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A Fort of Nine Towers - Book Review

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by Happy Mom (subscribe)
I am a world traveller & a mom of two, (8 & 6). I love to meet people, and am fascinated that there are 7 billion stories out there to be explored. I think Melbourne is the most happening city to live in with all the fun activities around town.
Published June 6th 2013
Story of Courage and Hope
A Captivating Read

It is seldom you pick up a book that once you start reading, you just can't stop. A Fort of Nine Towers, by Qais Akbar Omar is a coming of age memoir written be an Afghan who describes his personal account of experiences through several civil wars that overtake the nation, presenting historical facts along the way. What a story it is! A deeply moving, awe-inspiring, fascinating and spell-binding book that takes you on a roller coaster ride.

Afghanistan is a country that has been troubled for the past few decades, but it was not always like that. It was once a thriving nation. Unfortunately, the recent history of this country has brought it to the attention of the world for some very wrong reasons as the fate of this country became entwined with that of the world itself. This book makes an effort to paint a picture of what Afghanistan was like before the wars literally took over the nation like a cancer spreads through a body, and how the events shaped the mind of a young boy living through these traumatic experiences.

Qais Akbar Omar (Image taken from the personal facebook page of the author)

The author, Qais Akbar Omar, currently manages his family carpet business in Kabul. He has co-authored another book "Shakespeare in Kabul" with Stephen Landrigan. He lectures about Afghani carpets around different cities of the world.

The book is a simple and eloquent narrative. It is a little bit like reading the personal diary or journal of a boy, who is quite young at the beginning of the book, but is a grown man by the end of it. Or I could make the analogy that it is like listening to the personal account first-hand from a young man, while sitting around a campfire, not wanting to walk away even for a toilet break.

The name of the book is inspired by the fort-like building that the narrator and his family are forced to take refuge in during the turmoil taking place in their city. The fort which originally had nine towers is only left with one because of the severe bombing activities and resulting destruction. The description of different parts of Afghanistan during the travels of the family is so realistic that the reader is mesmerized by the scenery, the warm hospitality of the people encountered, the vivid pictures of the changing seasons and geographical territories.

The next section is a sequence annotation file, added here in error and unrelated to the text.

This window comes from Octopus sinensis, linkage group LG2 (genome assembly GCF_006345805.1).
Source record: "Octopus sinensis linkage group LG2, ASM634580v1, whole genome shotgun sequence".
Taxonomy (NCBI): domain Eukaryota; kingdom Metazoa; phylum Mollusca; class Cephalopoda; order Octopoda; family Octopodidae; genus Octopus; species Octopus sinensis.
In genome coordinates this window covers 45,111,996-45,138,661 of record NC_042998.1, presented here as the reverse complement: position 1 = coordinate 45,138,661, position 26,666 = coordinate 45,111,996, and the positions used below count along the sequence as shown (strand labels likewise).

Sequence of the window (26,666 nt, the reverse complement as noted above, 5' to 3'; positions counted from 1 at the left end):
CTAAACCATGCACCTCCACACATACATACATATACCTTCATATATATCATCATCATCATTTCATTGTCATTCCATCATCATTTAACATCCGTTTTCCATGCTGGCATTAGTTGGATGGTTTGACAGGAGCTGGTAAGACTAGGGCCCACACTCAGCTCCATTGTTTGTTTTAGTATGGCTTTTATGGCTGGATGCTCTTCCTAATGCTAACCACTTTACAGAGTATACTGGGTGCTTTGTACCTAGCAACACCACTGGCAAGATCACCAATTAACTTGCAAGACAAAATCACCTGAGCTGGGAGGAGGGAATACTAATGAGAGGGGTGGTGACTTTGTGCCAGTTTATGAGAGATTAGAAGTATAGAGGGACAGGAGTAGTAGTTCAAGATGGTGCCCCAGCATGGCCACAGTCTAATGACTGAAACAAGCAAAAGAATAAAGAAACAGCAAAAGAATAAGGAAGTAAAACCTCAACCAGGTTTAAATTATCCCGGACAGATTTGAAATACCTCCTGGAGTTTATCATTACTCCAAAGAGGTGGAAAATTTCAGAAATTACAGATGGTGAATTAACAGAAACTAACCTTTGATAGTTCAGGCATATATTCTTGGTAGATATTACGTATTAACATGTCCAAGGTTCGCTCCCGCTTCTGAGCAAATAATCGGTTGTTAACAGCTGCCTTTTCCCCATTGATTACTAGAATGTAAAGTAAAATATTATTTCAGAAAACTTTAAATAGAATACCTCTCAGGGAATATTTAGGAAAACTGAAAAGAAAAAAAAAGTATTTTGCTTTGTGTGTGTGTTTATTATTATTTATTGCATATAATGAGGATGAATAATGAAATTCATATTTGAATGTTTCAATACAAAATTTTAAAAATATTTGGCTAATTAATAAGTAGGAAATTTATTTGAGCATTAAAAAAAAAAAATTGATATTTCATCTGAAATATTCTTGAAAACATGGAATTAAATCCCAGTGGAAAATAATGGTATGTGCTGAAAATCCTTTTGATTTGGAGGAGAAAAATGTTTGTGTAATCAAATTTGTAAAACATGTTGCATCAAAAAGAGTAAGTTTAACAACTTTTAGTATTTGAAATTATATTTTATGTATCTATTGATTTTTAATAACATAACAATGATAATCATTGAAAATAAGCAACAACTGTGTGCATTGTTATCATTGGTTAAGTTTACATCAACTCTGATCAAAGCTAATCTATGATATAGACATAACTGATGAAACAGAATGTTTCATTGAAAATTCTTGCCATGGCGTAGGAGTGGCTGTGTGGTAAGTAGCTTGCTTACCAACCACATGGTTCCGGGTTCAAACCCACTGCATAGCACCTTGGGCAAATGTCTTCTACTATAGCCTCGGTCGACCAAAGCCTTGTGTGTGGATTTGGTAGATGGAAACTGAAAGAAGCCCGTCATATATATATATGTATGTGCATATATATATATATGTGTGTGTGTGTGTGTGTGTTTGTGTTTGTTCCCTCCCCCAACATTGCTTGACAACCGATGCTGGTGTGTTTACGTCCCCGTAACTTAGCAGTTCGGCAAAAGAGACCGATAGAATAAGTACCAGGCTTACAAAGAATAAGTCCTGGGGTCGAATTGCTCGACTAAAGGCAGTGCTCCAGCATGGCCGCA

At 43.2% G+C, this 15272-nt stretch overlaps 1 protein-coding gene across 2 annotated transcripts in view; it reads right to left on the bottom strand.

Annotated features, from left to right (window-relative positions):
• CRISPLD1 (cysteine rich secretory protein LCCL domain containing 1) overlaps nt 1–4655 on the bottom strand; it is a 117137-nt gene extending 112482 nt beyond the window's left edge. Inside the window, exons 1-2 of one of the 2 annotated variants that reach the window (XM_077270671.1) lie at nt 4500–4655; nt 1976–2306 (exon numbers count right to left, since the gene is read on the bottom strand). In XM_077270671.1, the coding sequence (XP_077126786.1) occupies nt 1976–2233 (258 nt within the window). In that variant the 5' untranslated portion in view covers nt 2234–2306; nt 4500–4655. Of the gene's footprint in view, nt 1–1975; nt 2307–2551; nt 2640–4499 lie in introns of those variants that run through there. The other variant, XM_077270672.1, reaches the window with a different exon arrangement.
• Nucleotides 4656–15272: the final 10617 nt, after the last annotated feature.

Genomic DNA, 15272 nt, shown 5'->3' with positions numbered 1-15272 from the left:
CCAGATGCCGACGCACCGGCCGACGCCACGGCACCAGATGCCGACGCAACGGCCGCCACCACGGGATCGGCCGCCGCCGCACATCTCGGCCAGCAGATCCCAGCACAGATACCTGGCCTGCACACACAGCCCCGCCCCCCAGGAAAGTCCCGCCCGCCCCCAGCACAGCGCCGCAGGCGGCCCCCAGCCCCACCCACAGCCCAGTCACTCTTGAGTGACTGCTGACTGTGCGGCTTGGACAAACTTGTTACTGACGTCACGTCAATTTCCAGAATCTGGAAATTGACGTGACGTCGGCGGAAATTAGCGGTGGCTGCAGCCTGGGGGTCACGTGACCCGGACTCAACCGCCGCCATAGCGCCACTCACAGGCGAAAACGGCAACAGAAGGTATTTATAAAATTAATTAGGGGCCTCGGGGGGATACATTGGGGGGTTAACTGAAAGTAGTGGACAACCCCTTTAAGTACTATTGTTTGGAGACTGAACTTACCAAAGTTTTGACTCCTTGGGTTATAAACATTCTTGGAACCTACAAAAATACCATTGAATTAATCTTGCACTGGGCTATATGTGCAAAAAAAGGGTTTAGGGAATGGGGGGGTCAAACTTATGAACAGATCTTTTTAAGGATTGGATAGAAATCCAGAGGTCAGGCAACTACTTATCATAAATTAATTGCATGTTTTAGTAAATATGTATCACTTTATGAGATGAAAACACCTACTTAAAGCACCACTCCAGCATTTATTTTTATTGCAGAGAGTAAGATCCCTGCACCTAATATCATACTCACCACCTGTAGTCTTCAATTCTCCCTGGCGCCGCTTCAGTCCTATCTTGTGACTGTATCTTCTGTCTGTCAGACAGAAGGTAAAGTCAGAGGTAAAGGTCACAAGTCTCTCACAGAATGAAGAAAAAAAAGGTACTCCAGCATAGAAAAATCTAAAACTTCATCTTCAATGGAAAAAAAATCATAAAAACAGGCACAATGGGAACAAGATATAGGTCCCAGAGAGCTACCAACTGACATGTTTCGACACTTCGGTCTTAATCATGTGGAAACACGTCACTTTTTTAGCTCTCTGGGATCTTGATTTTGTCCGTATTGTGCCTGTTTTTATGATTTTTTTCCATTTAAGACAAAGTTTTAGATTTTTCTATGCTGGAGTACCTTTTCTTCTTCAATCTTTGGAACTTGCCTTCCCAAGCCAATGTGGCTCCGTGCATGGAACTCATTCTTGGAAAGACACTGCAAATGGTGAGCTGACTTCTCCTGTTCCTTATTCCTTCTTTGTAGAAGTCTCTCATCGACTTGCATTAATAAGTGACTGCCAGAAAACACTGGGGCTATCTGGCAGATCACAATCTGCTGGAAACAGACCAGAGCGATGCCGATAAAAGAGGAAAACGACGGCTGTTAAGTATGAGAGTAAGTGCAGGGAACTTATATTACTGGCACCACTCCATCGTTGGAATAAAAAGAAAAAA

The close encounters with death on more than one occasion make the reader question their own mortality or perhaps marvel at the good fortune of being born in a peaceful part of the world. It is so engrossing that you become tangled in the life of the narrator, and experience his joys, sorrows, sufferings, and finally the triumphs as your own. It makes you cry, disturbs your night sleep and also occasionally makes your heart smile. The horrors described by the author make you wonder in disbelief that such inhumane atrocities can be carried out by humans against other humans (of their own race!!).

I could not put the book down once I started reading it and could not believe when I came to the end of the almost 400 page memoir as I wanted to know more. The book is really a narrative of hope and courage. If you want to learn about what never surfaces in the media, read this book, but beware, as it may haunt you, bring tears to your eyes, question your own ethics and ideologies, and make you wonder about the strength of human willpower. An excellent read, highly recommended.
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Why? To inspire you to read an extraordinary book
When: Whenever you have time
Where: Borrow at your local library or purchase it, and read it in the comfort of your favourite lounge seat
Cost: Free if you borrow from the library or approximately $20 if you purchase it
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